Kansas City gives a look at the necessary repairs in the Convention Center

Kansas City, Mo – If you have recently stepped foot inside the Kansas City Convention Center, you may have noticed some unsightly problems.

Matt Cunningham, assistant general manager of the convention center, said the carpet in the lobby is 15 years old.

“If they get frayed, our spills can’t be cleaned, they stay there until we replace this carpet,” he said.

Apart from the carpets, the bathroom facilities also need to be upgraded. They have not been renovated in over 30 years and do not comply with the Americans with Disabilities Act.

The convention center and Kansas City Music Hall are also due for major technology and network upgrades.

Inside the Music Hall, part of the ceiling is even shiny due to water damage from the bathroom.

“Fortunately, so far we haven’t had a lot of people turn away because of the condition of the convention center, but I think we’re on the cusp of that,” Cunningham said.

That’s why Mayor Quinton Lucas said it’s a priority to make sure both facilities are in tip-top shape.

“I think you will see the need for improvements, both here in the Municipal Auditorium, the Music Hall, but also throughout the city,” Lucas said. “And that’s why we have that bond question.”

Kansas City’s question 1 on November 8 is to allocate $45 million in bonds toward renovating the Kansas City Convention Center and Music Hall.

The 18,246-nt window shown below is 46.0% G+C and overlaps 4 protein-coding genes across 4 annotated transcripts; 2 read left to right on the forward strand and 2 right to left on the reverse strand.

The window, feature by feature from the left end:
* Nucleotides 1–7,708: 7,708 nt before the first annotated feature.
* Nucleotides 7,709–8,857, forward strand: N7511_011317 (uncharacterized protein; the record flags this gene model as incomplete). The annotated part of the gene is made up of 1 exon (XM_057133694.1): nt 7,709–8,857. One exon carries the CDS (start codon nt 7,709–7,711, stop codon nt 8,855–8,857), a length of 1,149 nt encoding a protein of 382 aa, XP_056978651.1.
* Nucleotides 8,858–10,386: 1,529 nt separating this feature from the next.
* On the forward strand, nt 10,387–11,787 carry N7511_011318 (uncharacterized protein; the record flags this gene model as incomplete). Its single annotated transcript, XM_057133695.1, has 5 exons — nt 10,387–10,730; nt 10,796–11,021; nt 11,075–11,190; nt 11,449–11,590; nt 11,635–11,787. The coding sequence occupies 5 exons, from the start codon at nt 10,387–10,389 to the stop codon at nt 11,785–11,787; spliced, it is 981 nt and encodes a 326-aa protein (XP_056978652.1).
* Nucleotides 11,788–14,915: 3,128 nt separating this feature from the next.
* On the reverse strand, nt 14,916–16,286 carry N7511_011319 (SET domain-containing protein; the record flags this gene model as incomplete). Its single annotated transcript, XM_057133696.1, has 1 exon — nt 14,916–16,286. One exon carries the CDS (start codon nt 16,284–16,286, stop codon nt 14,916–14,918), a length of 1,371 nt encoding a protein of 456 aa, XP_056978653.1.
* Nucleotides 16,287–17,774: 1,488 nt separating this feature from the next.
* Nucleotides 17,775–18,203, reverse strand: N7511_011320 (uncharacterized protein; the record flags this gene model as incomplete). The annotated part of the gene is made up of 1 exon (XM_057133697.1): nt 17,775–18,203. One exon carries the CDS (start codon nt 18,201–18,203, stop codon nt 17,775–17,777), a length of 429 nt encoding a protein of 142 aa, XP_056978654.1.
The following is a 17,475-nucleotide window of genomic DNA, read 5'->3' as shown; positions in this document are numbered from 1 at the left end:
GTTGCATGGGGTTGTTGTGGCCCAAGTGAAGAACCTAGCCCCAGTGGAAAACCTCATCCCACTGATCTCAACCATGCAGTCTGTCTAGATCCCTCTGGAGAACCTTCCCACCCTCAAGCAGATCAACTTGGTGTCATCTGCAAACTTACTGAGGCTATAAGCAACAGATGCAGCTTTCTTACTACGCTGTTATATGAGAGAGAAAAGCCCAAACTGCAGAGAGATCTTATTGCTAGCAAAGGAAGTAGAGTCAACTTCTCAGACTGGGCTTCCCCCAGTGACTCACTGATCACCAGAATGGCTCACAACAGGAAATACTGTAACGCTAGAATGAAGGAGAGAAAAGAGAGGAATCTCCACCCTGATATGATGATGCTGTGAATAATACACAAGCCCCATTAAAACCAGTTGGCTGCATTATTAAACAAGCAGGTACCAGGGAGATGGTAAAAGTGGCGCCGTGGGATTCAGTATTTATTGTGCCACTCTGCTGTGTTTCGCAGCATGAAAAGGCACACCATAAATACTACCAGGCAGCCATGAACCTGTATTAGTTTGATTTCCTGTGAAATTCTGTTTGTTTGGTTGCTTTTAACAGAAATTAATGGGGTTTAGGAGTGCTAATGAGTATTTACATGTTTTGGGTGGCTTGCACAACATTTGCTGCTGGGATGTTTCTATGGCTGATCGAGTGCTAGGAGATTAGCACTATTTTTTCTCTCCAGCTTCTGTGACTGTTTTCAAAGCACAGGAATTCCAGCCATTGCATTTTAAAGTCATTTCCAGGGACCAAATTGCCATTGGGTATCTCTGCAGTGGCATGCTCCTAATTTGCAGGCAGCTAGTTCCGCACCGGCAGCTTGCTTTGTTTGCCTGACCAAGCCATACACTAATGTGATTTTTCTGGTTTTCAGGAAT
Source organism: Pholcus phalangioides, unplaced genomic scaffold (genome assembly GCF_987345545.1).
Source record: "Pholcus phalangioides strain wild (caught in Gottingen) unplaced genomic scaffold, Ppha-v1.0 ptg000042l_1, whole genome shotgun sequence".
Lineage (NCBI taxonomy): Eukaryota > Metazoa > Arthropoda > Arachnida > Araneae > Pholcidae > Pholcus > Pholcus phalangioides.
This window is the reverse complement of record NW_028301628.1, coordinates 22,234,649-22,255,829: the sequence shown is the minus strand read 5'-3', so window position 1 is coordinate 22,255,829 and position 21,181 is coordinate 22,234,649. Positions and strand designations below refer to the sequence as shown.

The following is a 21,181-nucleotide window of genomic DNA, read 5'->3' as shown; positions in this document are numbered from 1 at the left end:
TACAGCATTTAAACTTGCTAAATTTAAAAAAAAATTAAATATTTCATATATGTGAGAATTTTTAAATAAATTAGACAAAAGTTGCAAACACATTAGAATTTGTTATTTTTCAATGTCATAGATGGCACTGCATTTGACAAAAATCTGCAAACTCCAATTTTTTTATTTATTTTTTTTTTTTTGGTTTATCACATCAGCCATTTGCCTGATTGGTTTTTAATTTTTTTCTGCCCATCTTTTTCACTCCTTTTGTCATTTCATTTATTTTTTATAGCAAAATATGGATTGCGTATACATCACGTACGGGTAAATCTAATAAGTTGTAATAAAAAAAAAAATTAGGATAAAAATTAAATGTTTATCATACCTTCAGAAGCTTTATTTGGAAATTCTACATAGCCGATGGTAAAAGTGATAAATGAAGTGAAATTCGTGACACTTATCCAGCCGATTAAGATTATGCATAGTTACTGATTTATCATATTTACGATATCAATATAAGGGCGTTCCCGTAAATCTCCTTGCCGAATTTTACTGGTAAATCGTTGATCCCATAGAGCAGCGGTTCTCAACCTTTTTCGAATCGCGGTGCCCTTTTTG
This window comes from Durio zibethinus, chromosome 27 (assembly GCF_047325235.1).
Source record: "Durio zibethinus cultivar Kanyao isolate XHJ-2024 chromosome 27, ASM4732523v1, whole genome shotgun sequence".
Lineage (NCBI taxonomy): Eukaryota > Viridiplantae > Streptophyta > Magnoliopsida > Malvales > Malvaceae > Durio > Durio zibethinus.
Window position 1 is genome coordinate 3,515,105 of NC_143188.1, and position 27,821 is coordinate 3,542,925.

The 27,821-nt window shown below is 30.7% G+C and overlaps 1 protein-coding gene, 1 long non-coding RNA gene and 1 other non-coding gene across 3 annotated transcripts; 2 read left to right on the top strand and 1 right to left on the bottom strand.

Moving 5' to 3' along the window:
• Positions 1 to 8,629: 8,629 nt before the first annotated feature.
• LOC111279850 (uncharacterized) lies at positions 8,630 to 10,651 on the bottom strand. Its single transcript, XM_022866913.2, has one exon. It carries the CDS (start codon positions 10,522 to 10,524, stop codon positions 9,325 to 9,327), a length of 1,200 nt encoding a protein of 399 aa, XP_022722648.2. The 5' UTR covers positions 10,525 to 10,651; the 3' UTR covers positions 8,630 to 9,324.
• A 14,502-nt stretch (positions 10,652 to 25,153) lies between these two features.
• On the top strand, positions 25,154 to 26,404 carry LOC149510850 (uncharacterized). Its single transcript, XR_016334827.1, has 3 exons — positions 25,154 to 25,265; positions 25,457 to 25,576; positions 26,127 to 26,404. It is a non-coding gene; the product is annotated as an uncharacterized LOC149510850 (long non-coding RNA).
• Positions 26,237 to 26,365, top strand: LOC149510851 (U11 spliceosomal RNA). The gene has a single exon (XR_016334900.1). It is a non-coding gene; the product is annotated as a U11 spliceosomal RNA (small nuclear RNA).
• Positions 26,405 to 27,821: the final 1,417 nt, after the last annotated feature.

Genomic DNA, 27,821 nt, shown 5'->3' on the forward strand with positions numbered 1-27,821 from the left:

It will also provide $80 million to the Parks and Recreation Department for maintenance projects such as pool reopenings, community center upgrades and more.

“This is a no-tax-increase bond election, and so there is no specific impact on who pays their tax bill,” said Lucas.

“On the contrary, this is something that we really see that we have an opportunity on the balance sheet of our city to propose this important issue so that we can overcome the delayed maintenance.”

This is one of three Kansas City ballot measures voters will see this November.

Another question will ask voters if Kansas City should issue up to $50 million in bonds to the Housing Trust Fund, creating affordable housing in neighborhoods that need it.

This $50 million will be Kansas City’s largest investment in affordable housing ever made, according to the city.

Finally, Kansas City residents will vote if the city should remove two tracts of land in Northland from the park system to realign the property for the proposed Tiffany Springs Parkway.

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